Opera North’s concert performance of Salome marks the start of an exciting spring season for the company. In order to accommodate a full orchestra for this concert performance, Opera North have migrated from their home at the much-loved Grand Theatre to Leeds’ opulent Town Hall.
The only flaw in the setting for the performance within this beautiful venue is that it could at times threaten to distract from the action onstage.
Richard Strauss’s salacious opera has enthralled audiences over the years as much as it has appalled. Salome, based upon Oscar Wilde’s 1893 play, is unapologetically scandalous, featuring the teenage girl’s attempt to seduce the prophet Jokanaan.
Strauss saw the play in Germany and declared he was ‘already busy composing the opera’ by the time curtain dropped. Wilde’s subversion of the Biblical tale prompted wide disgust and caused the Lord Chamberlain to ban the play. With themes of incest, feminine sexual desire, debauchery and necrophilia it’s not hard to see why Salome horrified its Victorian audience. But Opera North does not match the scandal within the tale with an extravagant set; this is naked opera standing on the talent of the performers alone.
The real star of this performance is Jennifer Holloway, making her Opera North debut as Salome. She encapsulates Salome’s devastating desire for Jokanaan with a sensual energy that threatens to engulf the audience in the tragedy as well as those onstage. Salome is the only character in costume, a ball gown emphasizing her position as the object of desire. Robert Hayward also delivers an excellent and sonorous performance as the doomed prophet who fatally captures Salome’s attraction. Arnold Bezuyen portrays the lecherous Herod and has an excellent onstage dynamic with Katarina Karnéus as his wife Herodias. The married couple’s bickering brought a few humorous moments to an otherwise sober plot. Oliver Johnston is excellent as the spurned Narraboth and the chorus brings the range of supporting characters to life with pizazz.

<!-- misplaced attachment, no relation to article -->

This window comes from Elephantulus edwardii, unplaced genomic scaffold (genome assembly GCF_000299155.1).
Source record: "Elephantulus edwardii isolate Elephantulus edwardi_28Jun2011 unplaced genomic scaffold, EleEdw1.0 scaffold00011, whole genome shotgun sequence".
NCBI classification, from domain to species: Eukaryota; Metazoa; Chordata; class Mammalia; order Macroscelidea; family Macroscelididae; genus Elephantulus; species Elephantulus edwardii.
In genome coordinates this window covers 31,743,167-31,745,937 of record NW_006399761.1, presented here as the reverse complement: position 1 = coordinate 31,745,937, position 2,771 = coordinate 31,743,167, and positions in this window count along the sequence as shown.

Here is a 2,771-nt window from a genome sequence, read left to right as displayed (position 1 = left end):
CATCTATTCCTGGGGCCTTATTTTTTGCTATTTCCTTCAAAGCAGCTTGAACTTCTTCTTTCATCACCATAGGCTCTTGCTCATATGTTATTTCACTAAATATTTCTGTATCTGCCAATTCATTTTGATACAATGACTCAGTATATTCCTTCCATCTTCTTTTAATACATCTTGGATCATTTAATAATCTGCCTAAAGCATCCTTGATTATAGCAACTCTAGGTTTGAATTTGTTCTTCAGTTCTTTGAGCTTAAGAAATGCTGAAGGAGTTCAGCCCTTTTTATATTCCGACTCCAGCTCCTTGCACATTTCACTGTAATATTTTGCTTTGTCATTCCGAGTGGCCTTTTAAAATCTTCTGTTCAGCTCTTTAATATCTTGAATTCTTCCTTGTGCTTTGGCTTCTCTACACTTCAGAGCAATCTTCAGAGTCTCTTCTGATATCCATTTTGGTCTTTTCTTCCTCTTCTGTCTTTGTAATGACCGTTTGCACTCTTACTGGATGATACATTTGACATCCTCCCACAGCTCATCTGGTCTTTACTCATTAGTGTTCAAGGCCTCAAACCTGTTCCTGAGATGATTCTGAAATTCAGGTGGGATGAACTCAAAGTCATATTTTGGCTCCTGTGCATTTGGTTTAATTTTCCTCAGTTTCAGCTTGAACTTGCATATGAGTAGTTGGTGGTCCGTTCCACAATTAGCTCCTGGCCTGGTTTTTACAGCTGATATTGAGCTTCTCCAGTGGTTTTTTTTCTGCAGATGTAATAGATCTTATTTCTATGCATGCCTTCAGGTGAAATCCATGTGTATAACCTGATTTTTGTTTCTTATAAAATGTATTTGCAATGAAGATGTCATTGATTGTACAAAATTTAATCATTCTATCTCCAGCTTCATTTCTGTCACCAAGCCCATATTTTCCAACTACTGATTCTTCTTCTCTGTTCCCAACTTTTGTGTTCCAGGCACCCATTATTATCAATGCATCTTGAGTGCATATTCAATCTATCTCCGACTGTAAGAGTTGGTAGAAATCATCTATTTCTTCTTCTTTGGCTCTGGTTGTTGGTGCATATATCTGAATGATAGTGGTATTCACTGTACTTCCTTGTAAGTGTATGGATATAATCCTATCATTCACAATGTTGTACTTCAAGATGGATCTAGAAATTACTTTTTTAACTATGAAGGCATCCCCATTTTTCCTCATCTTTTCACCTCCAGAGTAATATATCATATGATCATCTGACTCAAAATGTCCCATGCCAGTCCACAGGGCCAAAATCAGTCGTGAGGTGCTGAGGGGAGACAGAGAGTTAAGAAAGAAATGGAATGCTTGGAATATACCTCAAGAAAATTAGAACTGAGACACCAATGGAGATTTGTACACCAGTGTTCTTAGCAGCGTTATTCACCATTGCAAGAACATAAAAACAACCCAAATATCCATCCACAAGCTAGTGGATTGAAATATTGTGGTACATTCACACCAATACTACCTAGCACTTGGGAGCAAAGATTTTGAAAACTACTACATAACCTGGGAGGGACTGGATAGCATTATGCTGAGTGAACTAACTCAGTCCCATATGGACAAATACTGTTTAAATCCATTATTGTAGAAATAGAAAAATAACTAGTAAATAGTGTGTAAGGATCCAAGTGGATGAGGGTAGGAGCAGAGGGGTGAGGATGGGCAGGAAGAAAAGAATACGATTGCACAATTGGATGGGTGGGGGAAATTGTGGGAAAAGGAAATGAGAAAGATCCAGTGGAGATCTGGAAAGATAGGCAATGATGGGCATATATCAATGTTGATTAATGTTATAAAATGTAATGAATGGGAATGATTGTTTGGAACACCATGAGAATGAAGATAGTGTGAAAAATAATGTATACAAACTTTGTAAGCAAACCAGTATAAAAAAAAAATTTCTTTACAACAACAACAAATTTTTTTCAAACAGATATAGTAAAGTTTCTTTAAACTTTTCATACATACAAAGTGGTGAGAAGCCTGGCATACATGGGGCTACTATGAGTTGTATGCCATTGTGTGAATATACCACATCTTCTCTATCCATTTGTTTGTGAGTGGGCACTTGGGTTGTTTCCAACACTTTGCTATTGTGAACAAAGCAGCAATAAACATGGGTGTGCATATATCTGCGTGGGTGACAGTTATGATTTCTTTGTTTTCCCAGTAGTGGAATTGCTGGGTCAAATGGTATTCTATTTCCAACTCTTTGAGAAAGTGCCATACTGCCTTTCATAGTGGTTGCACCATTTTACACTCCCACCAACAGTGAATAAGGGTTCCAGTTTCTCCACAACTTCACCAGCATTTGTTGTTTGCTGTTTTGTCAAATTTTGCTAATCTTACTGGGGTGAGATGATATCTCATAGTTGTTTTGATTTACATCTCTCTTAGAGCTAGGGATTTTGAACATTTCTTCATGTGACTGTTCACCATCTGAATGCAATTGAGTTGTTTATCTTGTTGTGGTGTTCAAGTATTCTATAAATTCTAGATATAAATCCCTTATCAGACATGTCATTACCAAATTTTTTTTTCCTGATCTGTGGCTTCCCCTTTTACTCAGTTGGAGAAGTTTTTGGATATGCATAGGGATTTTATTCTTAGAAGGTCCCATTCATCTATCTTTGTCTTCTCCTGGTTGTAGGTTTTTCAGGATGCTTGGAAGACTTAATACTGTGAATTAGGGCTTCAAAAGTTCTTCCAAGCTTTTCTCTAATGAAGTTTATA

The lack of a set leaves the audience to imagine the severed head on its platter, and Salome’s infamous Dance of the Seven Veils is performed offstage. This really leaves the orchestra to shine and they met this challenge exceptionally. Ably conducted by the experienced Richard Armstrong, the score is haunting and complements the repeated references to the ghostly moonlight shining upon Herod’s palace. It was great to see the company’s orchestra take centre stage during the offstage dance, many of whose members have been part of Opera North for over 25 years. This adaptation survives without a set as the score makes it unnecessary, bringing a sensual and evocative vividness to the performance without ever threatening to drown out the singers.
Salome is a short opera comprised of one just act, but any fears of facing 1 hour and 45 minutes of opera without interval would be ill-founded. The action, in keeping with Salome’s infamous character, is entrancing. This concert performance is a triumph for Opera North and a fitting start to a season that promises to be just as exhilarating.
You can still catch Salome at Leeds Town Hall on Sunday at 4 pm on 25 April at 7.30pm.
Further afield, it’s at Hull City Hall on 16 May at 7.30pm.
0844 848 2720 or operanorth.co.uk.
Esther is a contributor for Leeds Living, covering events all across the City, on topics such as eat/drink, retail therapy and culture.